Follow VOA Khmer's live blog: Cambodia's Opposition Returns
PHNOM PENH -- Ngoeum Keatha’s family heaved a sigh of relief in their Sihanoukville home after she and fellow opposition youth activist Heng Seangleng were released by Malaysian immigration officials after being detained in Kuala Lumpur.
The family is hesitant to speak about the incident and are worried it could affect Ngoeum Keatha or the family. Malaysian authorities also detained opposition leader Mu Sochua, who was making her way to Thailand to meet Cambodia National Rescue Party acting president Sam Rainsy, after which they planned to return to Cambodia via a border crossing.
The opposition has planned to return to Cambodia on November 9 and start a people’s movement to remove Prime Minister Hun Sen from office.
After being detained Wednesday night, Mu Sochua and two activists were released Thursday evening, though it was unclear if Mu Sochua would be allowed to travel to Bangkok or even fly to Cambodia.
Sam Rainsy was also expected to fly from Paris to Bangkok on Thursday but said he was denied from boarding the flight because his ticket was invalid. Prior to the departure, he was confident he would be allowed to travel or else be able to find an alternative travel plan.
“Why can’t I reach Cambodia? There is still a long way to go. If this solution doesn’t work, I will find another,” he said.
The Hun Sen government has leaned on its ASEAN neighbors to not allow Sam Rainsy and his CNRP colleagues from entering Cambodia. The government has allegedly banned airlines from letting them board flights to Cambodia, shutdown all land checkpoints, barring a few major routes, and reinforced these border posts with heavy security presence.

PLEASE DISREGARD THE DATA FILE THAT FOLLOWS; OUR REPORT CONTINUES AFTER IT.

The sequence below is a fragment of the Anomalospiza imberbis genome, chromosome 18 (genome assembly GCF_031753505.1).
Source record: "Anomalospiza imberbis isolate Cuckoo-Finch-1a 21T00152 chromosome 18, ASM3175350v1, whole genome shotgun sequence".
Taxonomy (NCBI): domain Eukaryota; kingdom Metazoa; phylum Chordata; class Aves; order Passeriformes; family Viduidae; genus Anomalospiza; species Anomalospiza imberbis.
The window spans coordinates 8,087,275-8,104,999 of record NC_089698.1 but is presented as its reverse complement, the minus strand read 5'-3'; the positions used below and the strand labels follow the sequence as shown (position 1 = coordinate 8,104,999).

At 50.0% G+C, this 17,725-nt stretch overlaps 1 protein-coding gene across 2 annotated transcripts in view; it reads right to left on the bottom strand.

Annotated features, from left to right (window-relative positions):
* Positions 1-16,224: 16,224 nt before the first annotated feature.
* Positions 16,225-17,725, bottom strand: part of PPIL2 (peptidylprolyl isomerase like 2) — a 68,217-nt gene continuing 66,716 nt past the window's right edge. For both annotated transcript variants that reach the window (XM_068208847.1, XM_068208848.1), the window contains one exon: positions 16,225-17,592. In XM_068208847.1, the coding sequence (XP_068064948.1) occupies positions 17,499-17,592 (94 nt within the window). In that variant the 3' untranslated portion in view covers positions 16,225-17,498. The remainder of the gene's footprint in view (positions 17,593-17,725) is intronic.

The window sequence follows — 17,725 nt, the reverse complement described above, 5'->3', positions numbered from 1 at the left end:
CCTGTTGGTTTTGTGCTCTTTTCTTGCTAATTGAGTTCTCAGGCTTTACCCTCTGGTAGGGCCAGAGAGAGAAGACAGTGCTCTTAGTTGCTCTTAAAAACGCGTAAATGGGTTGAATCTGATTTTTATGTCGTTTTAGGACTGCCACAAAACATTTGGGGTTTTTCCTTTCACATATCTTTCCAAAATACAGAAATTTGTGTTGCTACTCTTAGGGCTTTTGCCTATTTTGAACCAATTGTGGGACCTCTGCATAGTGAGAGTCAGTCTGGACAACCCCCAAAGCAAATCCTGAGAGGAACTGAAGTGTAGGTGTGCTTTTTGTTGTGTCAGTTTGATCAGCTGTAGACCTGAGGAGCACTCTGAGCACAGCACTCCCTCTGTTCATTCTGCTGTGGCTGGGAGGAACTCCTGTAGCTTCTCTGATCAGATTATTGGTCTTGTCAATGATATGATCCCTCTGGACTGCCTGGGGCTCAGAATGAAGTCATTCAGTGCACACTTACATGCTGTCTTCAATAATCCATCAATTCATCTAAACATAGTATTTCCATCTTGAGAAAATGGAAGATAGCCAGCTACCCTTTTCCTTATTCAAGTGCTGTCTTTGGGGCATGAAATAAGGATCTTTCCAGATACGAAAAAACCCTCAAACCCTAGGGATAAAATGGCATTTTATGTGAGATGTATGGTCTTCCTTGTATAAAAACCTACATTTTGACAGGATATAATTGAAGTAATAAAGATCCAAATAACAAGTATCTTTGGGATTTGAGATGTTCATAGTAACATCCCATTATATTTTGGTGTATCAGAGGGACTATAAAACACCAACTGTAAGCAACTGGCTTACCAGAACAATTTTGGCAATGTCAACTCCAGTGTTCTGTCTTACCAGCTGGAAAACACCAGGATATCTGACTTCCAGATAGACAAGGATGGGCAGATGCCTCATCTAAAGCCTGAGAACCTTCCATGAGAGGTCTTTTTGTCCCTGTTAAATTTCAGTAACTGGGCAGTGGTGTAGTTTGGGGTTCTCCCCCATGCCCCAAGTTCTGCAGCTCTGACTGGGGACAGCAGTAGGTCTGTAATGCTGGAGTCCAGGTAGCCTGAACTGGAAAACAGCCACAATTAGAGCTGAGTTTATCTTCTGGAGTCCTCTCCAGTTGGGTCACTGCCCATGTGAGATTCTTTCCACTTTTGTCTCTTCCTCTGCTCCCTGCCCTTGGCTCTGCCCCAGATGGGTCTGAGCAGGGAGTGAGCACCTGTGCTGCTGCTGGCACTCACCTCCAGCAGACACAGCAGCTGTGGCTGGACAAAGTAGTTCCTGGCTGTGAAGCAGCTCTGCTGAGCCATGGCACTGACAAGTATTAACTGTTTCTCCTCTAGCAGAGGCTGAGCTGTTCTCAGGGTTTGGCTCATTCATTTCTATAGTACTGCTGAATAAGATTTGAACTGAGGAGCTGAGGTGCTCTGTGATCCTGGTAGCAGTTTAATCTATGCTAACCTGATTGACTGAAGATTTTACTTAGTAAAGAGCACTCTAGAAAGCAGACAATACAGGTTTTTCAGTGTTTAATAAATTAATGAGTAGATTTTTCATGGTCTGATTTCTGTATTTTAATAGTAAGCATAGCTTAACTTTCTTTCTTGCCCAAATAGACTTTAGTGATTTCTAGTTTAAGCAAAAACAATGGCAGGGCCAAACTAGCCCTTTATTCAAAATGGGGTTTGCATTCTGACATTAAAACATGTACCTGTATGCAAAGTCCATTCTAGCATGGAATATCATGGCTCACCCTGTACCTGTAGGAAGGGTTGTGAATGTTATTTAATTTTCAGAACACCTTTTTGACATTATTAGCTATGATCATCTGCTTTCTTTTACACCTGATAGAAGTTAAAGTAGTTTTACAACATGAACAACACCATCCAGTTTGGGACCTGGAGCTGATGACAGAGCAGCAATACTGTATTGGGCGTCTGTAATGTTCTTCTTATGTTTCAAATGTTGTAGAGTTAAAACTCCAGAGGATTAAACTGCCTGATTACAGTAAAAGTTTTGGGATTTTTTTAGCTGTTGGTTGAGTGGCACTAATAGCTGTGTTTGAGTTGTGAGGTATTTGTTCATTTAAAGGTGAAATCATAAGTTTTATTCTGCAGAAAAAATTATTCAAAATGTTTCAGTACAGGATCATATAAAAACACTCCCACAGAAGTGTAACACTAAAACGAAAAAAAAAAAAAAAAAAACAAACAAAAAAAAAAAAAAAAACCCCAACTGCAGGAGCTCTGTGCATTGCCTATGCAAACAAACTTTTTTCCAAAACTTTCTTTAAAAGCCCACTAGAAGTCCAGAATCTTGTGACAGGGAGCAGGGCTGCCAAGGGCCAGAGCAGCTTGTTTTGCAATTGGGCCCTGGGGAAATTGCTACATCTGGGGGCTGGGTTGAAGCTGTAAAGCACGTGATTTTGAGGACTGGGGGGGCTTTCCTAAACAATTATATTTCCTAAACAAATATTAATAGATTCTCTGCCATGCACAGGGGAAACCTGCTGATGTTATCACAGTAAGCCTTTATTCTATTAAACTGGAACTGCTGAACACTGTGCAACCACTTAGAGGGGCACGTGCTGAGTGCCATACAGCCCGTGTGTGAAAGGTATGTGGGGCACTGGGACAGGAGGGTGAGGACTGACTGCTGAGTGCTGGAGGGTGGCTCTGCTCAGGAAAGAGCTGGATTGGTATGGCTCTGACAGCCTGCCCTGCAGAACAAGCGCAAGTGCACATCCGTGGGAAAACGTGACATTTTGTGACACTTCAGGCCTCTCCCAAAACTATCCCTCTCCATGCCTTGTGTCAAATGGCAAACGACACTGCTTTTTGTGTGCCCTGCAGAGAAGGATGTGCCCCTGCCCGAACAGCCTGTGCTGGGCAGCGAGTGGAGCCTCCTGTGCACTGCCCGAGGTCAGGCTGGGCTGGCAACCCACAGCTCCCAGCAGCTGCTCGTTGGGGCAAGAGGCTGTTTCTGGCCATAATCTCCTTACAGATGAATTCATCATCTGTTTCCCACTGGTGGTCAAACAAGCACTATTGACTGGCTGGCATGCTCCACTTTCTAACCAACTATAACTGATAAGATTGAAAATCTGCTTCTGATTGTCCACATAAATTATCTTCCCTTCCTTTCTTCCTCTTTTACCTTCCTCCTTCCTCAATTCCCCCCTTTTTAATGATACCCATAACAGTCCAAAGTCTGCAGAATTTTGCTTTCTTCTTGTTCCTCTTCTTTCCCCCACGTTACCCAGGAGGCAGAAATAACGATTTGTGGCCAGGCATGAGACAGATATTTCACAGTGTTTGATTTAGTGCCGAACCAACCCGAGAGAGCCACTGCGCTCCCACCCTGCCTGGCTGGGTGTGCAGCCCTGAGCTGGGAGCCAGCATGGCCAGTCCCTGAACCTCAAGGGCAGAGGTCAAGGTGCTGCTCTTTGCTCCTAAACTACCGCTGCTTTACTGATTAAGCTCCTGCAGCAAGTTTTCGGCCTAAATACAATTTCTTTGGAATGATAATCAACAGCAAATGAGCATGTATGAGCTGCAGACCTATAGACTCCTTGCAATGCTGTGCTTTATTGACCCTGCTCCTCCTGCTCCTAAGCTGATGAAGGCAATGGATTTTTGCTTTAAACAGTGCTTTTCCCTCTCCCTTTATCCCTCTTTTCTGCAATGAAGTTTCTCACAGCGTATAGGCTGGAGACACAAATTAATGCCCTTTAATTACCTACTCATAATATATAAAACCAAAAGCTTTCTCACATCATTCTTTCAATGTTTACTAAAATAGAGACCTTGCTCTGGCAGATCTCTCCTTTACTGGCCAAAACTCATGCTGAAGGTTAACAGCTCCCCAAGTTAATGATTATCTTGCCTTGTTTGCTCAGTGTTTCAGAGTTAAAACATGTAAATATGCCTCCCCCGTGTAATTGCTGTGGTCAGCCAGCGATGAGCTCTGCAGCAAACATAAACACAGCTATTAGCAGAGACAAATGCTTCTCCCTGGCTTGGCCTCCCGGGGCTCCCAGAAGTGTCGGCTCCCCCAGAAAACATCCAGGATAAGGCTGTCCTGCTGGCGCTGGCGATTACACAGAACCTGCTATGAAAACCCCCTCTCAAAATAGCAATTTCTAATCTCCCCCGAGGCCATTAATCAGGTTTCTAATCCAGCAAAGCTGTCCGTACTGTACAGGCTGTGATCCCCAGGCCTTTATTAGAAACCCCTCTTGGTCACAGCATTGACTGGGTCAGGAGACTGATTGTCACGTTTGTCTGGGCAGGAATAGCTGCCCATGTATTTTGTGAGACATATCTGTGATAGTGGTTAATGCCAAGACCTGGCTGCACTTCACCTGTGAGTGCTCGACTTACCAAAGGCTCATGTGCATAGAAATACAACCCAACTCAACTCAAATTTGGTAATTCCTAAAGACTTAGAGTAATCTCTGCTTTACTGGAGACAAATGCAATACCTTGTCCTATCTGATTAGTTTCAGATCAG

As November 9 deadline looms, experts are split on whether Sam Rainsy’s attempts to enter the country will be considered legitimate. The opposition leader has faced criticism in the past for announcing a return but not following through.
If Rainsy did not return to Cambodia on November 9, it certainly would deal a heavy blow to the morale of CNRP supporters, said Astrid Norén-Nilsson, author of Cambodia's Second Kingdom: Nation, Imagination, and Democracy.
“Rainsy will be able to point to how his plan was thwarted by the Thai authorities, in light of which I don't think his supporters would hold him to his previous promises,” Norén-Nilsson told VOA Khmer in an email.
Ou Virak, head of Future Forum public policy think tank, contends that Rainsy is attempting to elevate political tensions ahead of a European Commission report on Cambodia’s human rights situation. A negative outcome of the report could be a suspension of the ‘Everything But Arms’ trade preferences. But if Rainsy were serious, he could find an alternative route into Cambodia.
“I think he already foresees that no one is going to allow him into their countries,” said Virak. “[I]f he wants to enter Cambodia, by air, he could fly from Japan or South Korea because there is a direct flight from those countries.”
Political commentator Lao Mong Hay said the Cambodian people, especially opposition supporters would find merit in Sam Rainsy’s attempted return, given that he has disappointed them in the past.
“We have to look at the reality, and the reality is that [Rainsy] announced that he will come, he is coming.” Monghai adding that the government was making it hard for Rainsy to return by threats and diplomatic deals.